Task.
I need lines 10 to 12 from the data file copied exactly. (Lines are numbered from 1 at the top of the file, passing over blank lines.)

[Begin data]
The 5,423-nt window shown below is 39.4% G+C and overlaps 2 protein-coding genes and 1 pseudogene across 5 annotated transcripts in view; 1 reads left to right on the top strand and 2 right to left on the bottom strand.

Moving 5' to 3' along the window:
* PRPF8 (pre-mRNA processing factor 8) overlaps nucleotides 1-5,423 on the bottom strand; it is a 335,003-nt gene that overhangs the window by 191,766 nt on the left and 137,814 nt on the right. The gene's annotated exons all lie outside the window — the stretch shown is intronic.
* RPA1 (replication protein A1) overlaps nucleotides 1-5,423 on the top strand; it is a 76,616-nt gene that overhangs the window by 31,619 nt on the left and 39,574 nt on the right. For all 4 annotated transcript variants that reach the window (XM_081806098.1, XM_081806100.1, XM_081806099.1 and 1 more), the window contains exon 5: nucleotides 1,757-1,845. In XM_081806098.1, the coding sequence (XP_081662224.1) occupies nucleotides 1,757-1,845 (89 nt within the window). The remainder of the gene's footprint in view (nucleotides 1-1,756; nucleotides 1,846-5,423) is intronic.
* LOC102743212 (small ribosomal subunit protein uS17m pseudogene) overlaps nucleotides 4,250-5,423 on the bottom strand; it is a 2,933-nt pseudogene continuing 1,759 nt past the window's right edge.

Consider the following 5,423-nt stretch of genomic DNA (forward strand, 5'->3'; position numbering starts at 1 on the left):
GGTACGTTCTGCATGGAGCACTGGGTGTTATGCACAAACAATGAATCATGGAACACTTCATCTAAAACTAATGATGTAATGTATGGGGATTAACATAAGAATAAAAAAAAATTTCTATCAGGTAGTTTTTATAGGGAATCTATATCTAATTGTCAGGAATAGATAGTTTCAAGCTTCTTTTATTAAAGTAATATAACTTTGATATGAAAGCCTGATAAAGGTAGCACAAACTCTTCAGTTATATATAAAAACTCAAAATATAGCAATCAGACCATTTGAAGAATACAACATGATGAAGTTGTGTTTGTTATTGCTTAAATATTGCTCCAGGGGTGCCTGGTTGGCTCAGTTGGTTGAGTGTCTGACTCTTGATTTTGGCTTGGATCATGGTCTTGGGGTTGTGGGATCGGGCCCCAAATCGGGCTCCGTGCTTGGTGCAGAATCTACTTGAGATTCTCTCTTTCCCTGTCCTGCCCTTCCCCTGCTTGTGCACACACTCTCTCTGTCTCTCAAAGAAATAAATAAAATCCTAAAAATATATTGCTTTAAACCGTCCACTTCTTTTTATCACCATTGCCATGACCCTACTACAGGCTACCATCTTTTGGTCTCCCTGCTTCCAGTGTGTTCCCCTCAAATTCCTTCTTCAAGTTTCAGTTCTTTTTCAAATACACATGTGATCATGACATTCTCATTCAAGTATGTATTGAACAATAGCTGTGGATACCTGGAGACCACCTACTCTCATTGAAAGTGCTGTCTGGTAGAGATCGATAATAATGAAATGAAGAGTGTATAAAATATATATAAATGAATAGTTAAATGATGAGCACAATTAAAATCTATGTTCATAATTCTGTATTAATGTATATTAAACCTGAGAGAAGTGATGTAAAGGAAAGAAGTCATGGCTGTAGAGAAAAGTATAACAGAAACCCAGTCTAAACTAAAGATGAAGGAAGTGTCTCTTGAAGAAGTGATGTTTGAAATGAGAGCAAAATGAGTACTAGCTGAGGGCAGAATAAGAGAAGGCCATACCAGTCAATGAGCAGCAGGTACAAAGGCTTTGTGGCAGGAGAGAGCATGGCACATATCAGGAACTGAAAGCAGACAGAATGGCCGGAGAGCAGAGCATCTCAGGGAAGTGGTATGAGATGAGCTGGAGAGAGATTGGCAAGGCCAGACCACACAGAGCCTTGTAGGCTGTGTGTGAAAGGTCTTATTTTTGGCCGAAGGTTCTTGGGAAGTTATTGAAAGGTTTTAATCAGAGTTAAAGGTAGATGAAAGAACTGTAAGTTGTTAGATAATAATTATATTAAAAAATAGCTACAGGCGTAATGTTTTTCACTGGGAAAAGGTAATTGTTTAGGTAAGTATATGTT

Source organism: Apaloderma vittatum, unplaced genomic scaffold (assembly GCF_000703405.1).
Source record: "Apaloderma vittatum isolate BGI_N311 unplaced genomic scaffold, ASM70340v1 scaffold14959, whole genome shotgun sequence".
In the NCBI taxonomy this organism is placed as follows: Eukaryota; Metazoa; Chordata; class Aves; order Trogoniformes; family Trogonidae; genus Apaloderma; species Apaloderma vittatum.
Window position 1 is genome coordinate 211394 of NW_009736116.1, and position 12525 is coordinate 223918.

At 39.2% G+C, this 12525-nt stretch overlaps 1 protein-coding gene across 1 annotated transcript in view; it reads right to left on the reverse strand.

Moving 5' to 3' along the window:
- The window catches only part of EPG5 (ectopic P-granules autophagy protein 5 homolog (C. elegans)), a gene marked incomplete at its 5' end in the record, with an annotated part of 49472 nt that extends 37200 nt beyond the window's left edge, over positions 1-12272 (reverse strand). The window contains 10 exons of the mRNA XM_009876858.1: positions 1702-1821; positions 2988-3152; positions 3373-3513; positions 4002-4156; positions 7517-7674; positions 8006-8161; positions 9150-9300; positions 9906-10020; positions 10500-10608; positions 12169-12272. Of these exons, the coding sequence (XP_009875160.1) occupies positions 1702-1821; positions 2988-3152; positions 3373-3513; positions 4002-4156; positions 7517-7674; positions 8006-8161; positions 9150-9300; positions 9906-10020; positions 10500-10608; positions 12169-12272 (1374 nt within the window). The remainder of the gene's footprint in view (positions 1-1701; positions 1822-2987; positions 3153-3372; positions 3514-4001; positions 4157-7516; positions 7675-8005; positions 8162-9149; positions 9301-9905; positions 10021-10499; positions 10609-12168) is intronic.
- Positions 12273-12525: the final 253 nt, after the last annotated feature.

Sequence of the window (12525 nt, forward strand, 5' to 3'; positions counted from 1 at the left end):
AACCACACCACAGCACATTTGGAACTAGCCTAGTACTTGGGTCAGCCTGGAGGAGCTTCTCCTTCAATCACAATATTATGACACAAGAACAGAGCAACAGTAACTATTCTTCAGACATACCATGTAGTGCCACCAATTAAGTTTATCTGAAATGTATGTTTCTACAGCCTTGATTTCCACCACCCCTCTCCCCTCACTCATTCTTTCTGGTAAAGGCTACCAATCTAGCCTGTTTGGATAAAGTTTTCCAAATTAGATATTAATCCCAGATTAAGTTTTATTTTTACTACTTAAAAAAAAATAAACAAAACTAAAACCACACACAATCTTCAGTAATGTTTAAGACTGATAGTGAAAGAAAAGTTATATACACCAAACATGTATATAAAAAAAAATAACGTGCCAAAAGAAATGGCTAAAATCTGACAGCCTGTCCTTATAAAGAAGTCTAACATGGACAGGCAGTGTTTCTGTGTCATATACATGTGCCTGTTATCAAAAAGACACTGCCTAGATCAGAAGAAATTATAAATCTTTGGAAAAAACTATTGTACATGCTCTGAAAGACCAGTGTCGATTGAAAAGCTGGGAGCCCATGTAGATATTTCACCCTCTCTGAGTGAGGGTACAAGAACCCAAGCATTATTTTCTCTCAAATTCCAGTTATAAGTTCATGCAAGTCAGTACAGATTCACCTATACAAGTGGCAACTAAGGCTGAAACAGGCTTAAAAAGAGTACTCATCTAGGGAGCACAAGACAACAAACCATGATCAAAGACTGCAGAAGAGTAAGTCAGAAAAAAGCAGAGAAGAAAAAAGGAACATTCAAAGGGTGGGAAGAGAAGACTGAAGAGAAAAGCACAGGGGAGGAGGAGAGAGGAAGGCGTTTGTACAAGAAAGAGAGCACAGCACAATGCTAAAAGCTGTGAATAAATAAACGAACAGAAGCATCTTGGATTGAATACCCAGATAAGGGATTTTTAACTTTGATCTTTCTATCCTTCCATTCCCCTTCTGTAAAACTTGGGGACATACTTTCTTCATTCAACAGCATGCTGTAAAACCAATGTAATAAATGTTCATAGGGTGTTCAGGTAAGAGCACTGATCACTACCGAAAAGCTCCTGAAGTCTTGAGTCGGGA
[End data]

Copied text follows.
In the NCBI taxonomy this organism is placed as follows: Eukaryota; Metazoa; Chordata; class Aves; order Trogoniformes; family Trogonidae; genus Apaloderma; species Apaloderma vittatum.
Window position 1 is genome coordinate 211394 of NW_009736116.1, and position 12525 is coordinate 223918.

At 39.2% G+C, this 12525-nt stretch overlaps 1 protein-coding gene across 1 annotated transcript in view; it reads right to left on the reverse strand.